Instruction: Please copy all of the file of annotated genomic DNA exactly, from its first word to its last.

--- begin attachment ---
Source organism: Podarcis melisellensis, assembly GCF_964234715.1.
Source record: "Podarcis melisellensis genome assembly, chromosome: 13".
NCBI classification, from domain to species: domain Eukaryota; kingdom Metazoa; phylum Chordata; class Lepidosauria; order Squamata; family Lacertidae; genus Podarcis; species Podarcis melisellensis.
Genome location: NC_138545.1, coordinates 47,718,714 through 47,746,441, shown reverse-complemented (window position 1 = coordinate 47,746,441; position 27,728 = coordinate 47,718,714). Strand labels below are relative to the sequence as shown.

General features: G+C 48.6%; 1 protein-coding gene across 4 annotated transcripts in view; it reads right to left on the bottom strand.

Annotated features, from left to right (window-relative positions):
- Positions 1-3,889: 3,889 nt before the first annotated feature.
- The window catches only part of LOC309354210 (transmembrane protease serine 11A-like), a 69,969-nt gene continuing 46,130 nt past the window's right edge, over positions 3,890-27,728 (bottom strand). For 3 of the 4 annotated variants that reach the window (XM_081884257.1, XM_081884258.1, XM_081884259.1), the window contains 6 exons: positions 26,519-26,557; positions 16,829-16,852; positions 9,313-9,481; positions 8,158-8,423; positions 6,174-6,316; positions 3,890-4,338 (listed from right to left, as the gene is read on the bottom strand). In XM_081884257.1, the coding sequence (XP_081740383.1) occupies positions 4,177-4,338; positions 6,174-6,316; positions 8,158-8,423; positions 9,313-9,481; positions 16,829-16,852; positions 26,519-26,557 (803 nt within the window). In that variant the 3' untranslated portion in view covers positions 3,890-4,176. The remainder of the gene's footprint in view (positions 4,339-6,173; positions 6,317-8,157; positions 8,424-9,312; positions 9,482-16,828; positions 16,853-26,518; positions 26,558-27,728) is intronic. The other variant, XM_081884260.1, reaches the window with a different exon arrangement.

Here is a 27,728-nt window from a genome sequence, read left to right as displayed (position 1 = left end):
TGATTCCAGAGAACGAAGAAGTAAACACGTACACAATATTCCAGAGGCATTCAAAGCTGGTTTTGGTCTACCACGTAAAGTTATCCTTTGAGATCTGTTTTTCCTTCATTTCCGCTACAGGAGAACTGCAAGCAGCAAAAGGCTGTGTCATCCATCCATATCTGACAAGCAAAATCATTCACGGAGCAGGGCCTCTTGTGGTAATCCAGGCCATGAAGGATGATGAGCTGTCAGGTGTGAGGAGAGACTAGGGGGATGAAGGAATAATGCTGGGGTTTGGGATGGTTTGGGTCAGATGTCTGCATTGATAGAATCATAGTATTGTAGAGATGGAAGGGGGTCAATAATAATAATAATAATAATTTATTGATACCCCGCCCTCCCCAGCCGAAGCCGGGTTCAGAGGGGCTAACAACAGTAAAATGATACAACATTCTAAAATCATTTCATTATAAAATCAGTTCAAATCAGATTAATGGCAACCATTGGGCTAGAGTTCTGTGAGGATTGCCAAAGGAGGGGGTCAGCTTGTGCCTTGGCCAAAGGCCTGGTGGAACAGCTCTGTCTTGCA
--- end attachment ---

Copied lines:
Source organism: Podarcis melisellensis, assembly GCF_964234715.1.
Source record: "Podarcis melisellensis genome assembly, chromosome: 13".
NCBI classification, from domain to species: domain Eukaryota; kingdom Metazoa; phylum Chordata; class Lepidosauria; order Squamata; family Lacertidae; genus Podarcis; species Podarcis melisellensis.
Genome location: NC_138545.1, coordinates 47,718,714 through 47,746,441, shown reverse-complemented (window position 1 = coordinate 47,746,441; position 27,728 = coordinate 47,718,714). Strand labels below are relative to the sequence as shown.

General features: G+C 48.6%; 1 protein-coding gene across 4 annotated transcripts in view; it reads right to left on the bottom strand.

Annotated features, from left to right (window-relative positions):
- Positions 1-3,889: 3,889 nt before the first annotated feature.
- The window catches only part of LOC309354210 (transmembrane protease serine 11A-like), a 69,969-nt gene continuing 46,130 nt past the window's right edge, over positions 3,890-27,728 (bottom strand). For 3 of the 4 annotated variants that reach the window (XM_081884257.1, XM_081884258.1, XM_081884259.1), the window contains 6 exons: positions 26,519-26,557; positions 16,829-16,852; positions 9,313-9,481; positions 8,158-8,423; positions 6,174-6,316; positions 3,890-4,338 (listed from right to left, as the gene is read on the bottom strand). In XM_081884257.1, the coding sequence (XP_081740383.1) occupies positions 4,177-4,338; positions 6,174-6,316; positions 8,158-8,423; positions 9,313-9,481; positions 16,829-16,852; positions 26,519-26,557 (803 nt within the window). In that variant the 3' untranslated portion in view covers positions 3,890-4,176. The remainder of the gene's footprint in view (positions 4,339-6,173; positions 6,317-8,157; positions 8,424-9,312; positions 9,482-16,828; positions 16,853-26,518; positions 26,558-27,728) is intronic. The other variant, XM_081884260.1, reaches the window with a different exon arrangement.

Here is a 27,728-nt window from a genome sequence, read left to right as displayed (position 1 = left end):
TGATTCCAGAGAACGAAGAAGTAAACACGTACACAATATTCCAGAGGCATTCAAAGCTGGTTTTGGTCTACCACGTAAAGTTATCCTTTGAGATCTGTTTTTCCTTCATTTCCGCTACAGGAGAACTGCAAGCAGCAAAAGGCTGTGTCATCCATCCATATCTGACAAGCAAAATCATTCACGGAGCAGGGCCTCTTGTGGTAATCCAGGCCATGAAGGATGATGAGCTGTCAGGTGTGAGGAGAGACTAGGGGGATGAAGGAATAATGCTGGGGTTTGGGATGGTTTGGGTCAGATGTCTGCATTGATAGAATCATAGTATTGTAGAGATGGAAGGGGGTCAATAATAATAATAATAATAATTTATTGATACCCCGCCCTCCCCAGCCGAAGCCGGGTTCAGAGGGGCTAACAACAGTAAAATGATACAACATTCTAAAATCATTTCATTATAAAATCAGTTCAAATCAGATTAATGGCAACCATTGGGCTAGAGTTCTGTGAGGATTGCCAAAGGAGGGGGTCAGCTTGTGCCTTGGCCAAAGGCCTGGTGGAACAGCTCTGTCTTGCA